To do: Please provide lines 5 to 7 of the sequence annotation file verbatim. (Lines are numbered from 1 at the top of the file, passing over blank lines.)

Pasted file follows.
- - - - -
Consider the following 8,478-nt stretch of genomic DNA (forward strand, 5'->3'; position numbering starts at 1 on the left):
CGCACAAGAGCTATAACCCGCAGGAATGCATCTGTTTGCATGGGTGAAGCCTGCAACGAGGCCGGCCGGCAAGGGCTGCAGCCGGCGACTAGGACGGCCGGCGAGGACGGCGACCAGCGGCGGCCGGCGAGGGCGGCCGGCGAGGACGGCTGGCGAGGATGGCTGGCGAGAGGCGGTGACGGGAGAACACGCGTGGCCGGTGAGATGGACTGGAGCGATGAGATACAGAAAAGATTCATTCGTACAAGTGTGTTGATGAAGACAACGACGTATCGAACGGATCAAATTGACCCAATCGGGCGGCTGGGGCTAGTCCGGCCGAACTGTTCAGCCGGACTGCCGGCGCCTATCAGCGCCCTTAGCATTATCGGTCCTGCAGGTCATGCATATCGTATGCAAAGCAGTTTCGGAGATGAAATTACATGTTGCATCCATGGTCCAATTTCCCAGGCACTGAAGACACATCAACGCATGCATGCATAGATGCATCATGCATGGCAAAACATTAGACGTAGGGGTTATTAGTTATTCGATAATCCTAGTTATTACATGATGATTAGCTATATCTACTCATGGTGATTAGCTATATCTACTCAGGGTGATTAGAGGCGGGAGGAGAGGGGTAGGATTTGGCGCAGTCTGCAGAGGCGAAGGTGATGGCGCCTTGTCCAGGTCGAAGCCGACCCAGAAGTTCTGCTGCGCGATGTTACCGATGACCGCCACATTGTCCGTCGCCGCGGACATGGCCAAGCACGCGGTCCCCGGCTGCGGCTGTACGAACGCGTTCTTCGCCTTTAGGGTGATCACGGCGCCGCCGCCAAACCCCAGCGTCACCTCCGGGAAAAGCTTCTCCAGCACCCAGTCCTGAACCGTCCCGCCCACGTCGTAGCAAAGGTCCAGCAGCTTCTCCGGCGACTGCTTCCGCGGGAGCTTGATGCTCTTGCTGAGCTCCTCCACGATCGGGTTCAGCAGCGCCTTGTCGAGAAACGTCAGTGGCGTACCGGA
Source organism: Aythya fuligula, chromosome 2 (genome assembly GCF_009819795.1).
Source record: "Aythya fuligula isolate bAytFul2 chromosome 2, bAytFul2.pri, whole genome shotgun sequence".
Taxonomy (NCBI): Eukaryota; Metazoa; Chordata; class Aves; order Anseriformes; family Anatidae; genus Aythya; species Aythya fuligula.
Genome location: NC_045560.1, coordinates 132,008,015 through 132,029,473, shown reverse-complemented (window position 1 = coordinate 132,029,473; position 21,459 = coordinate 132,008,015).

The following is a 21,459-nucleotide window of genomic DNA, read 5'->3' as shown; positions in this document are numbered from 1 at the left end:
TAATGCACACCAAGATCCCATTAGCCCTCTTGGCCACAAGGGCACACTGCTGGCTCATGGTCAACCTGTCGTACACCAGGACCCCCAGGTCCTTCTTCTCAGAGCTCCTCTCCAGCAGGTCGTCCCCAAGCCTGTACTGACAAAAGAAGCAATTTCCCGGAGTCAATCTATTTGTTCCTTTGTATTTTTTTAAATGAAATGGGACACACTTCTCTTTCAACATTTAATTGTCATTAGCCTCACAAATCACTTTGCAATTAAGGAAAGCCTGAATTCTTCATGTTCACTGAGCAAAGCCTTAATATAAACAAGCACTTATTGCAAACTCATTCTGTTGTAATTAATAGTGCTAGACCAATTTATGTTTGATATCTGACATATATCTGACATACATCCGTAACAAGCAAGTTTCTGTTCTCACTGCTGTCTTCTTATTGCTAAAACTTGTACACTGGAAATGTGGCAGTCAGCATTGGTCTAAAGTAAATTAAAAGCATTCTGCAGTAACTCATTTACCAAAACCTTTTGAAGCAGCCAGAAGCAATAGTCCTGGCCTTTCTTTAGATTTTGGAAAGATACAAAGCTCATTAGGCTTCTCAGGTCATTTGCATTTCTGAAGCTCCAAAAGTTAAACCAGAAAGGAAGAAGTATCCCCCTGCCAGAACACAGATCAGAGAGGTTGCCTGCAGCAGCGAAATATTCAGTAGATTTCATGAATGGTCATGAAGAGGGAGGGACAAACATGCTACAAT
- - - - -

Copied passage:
Taxonomy (NCBI): Eukaryota; Metazoa; Chordata; class Aves; order Anseriformes; family Anatidae; genus Aythya; species Aythya fuligula.
Genome location: NC_045560.1, coordinates 132,008,015 through 132,029,473, shown reverse-complemented (window position 1 = coordinate 132,029,473; position 21,459 = coordinate 132,008,015).

The following is a 21,459-nucleotide window of genomic DNA, read 5'->3' as shown; positions in this document are numbered from 1 at the left end: